Wayne Gatlin was also a highly influential person for the 179th fighter group. Gatlin was a member of the Eighth Air Force’s 356th Fighter Group. He flew in fifty-five missions protecting B-17 bombers in World War ll. Following the war Gatlin joined the Texas Air National Guard. According to Gatlin, “The best thing of all was to come back to your hometown and fly the Mustang in Duluth” (Juntti, James. pg. 25). Gatlin became a technician in 1949. He assumed command of the 148th in 1966 and stayed in that position until 1978 when he was named Chief of Staff of the Minnesota Air National Guard. Rather than bragging about wartime experiences, he and the other combat veterans relayed their knowledge in gunnery and tactics. This quickly paid off in 1950. Duluth beat its’ sister units, St. Paul, Fargo, and Sioux Falls. Competition within the squadron was intense as no one wanted to be the lowest man on the totem pole. To find out who was shooting well, the pilots would dip their ammunition in paint to leave a colored mark on the rag that they fired at. After the competition, the scores were sent to headquarters of Central Air Defense in Kansas City. Headquarters sent two officers to Duluth to verify the results. All that was reported back was, “Those guys are really tough up there in Duluth” (Juntti, James. pg. 25). The winning ways would continue for the group in Duluth. In 1957, they won the Winston P. Wilson award. They also won the Ricks Trophy for excellence in 1979, 1988, 1999, 2008, and 2009. In 2008 they won the most prestigious award being the Raytheon Trophy given to the best fighter units in the U.S. Air Force, becoming only the fourth National Guard unit to have won the award (148th Fighter Wing Mission Brief History 1948-2016). Gatlin had a large influence on these pilots. He set the precedent early and expected greatness. That is why this unit is continuously recognized for excellent performances in competitions. Even away from the airbase the men and women of the 148th have always been into the competitive spirit.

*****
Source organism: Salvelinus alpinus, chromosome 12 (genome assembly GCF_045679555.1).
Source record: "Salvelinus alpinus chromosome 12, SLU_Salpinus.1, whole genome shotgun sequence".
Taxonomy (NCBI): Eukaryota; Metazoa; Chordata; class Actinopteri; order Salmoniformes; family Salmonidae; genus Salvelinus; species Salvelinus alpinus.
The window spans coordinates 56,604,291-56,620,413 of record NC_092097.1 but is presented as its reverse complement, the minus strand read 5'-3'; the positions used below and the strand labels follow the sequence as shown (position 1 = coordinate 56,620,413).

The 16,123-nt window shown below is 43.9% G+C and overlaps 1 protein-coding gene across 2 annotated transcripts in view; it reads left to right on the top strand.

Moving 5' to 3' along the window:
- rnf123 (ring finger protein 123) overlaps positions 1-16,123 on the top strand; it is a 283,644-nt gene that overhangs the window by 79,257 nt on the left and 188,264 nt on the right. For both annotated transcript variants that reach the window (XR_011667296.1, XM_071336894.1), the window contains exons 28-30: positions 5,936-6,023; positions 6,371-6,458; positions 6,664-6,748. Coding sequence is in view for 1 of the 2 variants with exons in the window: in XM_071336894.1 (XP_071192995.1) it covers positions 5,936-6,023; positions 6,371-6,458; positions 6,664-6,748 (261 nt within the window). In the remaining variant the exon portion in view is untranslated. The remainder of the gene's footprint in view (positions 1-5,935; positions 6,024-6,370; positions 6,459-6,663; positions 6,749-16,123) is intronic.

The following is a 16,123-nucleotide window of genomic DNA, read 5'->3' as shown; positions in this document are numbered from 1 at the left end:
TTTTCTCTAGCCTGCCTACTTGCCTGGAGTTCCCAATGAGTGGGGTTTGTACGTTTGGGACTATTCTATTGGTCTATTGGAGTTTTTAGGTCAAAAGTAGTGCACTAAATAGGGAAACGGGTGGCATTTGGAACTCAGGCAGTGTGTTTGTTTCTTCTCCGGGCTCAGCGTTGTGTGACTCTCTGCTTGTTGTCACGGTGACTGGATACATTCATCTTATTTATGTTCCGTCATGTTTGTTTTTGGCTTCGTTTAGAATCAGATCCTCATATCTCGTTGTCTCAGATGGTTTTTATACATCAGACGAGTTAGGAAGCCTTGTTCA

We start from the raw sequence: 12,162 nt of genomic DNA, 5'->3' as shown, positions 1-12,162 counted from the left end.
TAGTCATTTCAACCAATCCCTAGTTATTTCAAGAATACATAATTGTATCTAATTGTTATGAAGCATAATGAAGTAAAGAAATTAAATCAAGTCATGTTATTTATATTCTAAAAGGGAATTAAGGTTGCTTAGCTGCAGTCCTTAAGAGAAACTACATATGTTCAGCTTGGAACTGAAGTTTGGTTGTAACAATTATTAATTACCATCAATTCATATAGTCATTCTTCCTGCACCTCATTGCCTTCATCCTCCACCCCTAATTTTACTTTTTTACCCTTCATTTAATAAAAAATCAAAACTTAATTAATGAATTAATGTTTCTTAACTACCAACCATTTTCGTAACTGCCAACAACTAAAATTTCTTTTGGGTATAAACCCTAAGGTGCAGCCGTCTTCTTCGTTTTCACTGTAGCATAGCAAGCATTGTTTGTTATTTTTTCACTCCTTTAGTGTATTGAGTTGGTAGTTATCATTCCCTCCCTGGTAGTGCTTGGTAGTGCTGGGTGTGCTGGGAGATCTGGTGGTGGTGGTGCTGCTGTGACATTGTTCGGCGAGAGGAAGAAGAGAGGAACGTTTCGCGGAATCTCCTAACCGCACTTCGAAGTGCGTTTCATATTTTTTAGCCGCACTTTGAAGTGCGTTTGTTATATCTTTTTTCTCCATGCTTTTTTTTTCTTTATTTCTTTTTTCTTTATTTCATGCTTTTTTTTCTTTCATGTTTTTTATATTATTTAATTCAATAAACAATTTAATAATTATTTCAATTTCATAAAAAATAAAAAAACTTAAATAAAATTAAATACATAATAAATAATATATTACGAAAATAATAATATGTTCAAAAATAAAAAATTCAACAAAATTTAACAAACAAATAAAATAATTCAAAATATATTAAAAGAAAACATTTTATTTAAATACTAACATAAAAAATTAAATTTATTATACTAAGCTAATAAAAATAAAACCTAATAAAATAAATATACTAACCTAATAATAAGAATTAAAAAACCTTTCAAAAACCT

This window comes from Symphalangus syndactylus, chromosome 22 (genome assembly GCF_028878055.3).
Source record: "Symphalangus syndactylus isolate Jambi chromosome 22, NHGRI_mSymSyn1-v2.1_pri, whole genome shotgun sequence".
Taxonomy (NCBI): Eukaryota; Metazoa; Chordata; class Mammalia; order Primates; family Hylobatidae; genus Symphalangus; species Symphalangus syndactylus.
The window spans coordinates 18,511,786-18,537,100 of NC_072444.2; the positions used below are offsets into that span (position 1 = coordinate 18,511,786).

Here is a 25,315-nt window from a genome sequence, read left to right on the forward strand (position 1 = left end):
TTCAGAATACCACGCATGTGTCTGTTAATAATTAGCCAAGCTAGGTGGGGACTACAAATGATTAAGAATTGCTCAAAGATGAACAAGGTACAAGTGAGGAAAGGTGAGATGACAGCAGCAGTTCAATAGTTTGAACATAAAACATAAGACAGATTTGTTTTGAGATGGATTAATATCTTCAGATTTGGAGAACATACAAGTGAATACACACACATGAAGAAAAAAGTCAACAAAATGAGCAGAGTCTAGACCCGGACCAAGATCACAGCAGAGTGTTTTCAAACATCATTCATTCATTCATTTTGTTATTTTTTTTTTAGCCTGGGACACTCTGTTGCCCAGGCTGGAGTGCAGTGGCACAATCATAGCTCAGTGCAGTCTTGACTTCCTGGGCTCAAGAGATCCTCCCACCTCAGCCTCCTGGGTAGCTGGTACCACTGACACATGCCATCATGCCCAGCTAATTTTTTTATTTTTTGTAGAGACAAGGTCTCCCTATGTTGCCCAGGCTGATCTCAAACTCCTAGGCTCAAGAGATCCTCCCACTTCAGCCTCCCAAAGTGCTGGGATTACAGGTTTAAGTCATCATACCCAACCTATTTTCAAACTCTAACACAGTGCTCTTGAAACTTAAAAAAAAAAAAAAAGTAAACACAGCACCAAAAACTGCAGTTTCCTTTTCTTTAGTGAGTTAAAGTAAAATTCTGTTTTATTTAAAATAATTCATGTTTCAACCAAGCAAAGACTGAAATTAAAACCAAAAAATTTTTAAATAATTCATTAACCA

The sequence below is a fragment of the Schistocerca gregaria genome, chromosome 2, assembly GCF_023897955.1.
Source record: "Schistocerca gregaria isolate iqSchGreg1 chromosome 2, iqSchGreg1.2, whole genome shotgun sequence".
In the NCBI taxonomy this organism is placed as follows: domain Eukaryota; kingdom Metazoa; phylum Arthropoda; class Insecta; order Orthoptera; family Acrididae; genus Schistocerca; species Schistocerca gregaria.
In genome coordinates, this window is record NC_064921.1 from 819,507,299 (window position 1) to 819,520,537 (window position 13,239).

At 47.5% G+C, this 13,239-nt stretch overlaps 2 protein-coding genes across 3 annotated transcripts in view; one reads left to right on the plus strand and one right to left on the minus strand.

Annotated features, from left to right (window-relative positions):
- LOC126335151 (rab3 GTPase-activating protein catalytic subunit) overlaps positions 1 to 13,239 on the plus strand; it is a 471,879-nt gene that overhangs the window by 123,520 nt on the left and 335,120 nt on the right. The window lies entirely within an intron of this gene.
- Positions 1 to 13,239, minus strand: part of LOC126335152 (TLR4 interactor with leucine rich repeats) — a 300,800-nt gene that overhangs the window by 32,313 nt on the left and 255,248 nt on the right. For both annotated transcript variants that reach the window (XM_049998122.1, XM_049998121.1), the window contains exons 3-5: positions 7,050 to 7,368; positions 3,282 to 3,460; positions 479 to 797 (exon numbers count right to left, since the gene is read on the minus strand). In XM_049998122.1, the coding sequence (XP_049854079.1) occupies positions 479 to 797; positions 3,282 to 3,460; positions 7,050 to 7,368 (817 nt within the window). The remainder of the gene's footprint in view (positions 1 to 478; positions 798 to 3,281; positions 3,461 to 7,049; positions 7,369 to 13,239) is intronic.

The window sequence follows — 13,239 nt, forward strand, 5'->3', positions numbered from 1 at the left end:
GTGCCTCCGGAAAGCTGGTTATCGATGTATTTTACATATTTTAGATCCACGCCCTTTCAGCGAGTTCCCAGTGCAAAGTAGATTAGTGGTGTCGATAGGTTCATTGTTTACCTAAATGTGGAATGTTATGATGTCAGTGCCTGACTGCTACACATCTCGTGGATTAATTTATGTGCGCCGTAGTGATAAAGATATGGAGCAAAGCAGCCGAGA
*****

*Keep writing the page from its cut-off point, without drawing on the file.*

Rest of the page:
Besides working together towards meeting the mission, unit members have further strengthened that bond after the work is done. Teams from the 148th have competed locally as well as nationally in a variety of sports with great success. This hardware was largely contributed by the basketball team who won the Minnesota National Guard tournament four out of the five years from 1957-1961 (Juntti, James. pg. 159). Pilots have had great success in the air with combat fighting but rifle and pistol teams also experienced success in 1958 when the Rifle Team won the Minnesota National Guard title. They defeated the 135th Infantry squad from Faribault who were the reigning champions for five straight years. This jumpstarted a long line of success in rifle and pistol shooting. Since 1958, both the rifle and pistol teams annually placed members on the “Governor’s Ten” list signifying they were the top ten marksmen and women in the state. Some other sports that the 148th participated in were baseball, golf, and hockey.